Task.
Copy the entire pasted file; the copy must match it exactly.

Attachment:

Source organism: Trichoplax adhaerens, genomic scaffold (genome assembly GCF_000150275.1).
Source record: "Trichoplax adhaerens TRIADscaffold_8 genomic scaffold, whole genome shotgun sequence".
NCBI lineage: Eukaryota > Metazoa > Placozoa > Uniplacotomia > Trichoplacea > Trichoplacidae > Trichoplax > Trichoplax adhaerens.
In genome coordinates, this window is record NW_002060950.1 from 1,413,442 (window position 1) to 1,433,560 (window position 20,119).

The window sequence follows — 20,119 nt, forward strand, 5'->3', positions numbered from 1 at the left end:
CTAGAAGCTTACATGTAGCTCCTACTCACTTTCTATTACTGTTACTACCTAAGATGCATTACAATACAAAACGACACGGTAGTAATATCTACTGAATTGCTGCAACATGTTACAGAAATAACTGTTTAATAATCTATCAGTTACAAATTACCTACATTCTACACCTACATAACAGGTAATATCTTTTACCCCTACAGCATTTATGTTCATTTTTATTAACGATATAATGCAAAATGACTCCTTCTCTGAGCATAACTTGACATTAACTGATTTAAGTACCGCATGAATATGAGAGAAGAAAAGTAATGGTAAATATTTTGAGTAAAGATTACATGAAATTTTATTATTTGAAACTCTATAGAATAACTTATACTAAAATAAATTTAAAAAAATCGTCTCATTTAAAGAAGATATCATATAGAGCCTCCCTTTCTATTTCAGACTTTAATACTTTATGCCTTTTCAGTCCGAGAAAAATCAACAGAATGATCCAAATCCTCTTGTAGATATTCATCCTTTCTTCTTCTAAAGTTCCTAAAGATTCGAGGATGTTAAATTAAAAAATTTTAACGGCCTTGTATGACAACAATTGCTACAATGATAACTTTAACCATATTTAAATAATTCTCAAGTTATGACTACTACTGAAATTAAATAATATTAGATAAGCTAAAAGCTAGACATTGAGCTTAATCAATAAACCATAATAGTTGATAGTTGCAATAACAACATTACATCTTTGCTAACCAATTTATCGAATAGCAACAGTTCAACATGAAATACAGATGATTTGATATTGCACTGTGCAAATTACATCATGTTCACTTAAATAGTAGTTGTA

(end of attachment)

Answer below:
Source organism: Trichoplax adhaerens, genomic scaffold (genome assembly GCF_000150275.1).
Source record: "Trichoplax adhaerens TRIADscaffold_8 genomic scaffold, whole genome shotgun sequence".
NCBI lineage: Eukaryota > Metazoa > Placozoa > Uniplacotomia > Trichoplacea > Trichoplacidae > Trichoplax > Trichoplax adhaerens.
In genome coordinates, this window is record NW_002060950.1 from 1,413,442 (window position 1) to 1,433,560 (window position 20,119).

The window sequence follows — 20,119 nt, forward strand, 5'->3', positions numbered from 1 at the left end:
CTAGAAGCTTACATGTAGCTCCTACTCACTTTCTATTACTGTTACTACCTAAGATGCATTACAATACAAAACGACACGGTAGTAATATCTACTGAATTGCTGCAACATGTTACAGAAATAACTGTTTAATAATCTATCAGTTACAAATTACCTACATTCTACACCTACATAACAGGTAATATCTTTTACCCCTACAGCATTTATGTTCATTTTTATTAACGATATAATGCAAAATGACTCCTTCTCTGAGCATAACTTGACATTAACTGATTTAAGTACCGCATGAATATGAGAGAAGAAAAGTAATGGTAAATATTTTGAGTAAAGATTACATGAAATTTTATTATTTGAAACTCTATAGAATAACTTATACTAAAATAAATTTAAAAAAATCGTCTCATTTAAAGAAGATATCATATAGAGCCTCCCTTTCTATTTCAGACTTTAATACTTTATGCCTTTTCAGTCCGAGAAAAATCAACAGAATGATCCAAATCCTCTTGTAGATATTCATCCTTTCTTCTTCTAAAGTTCCTAAAGATTCGAGGATGTTAAATTAAAAAATTTTAACGGCCTTGTATGACAACAATTGCTACAATGATAACTTTAACCATATTTAAATAATTCTCAAGTTATGACTACTACTGAAATTAAATAATATTAGATAAGCTAAAAGCTAGACATTGAGCTTAATCAATAAACCATAATAGTTGATAGTTGCAATAACAACATTACATCTTTGCTAACCAATTTATCGAATAGCAACAGTTCAACATGAAATACAGATGATTTGATATTGCACTGTGCAAATTACATCATGTTCACTTAAATAGTAGTTGTA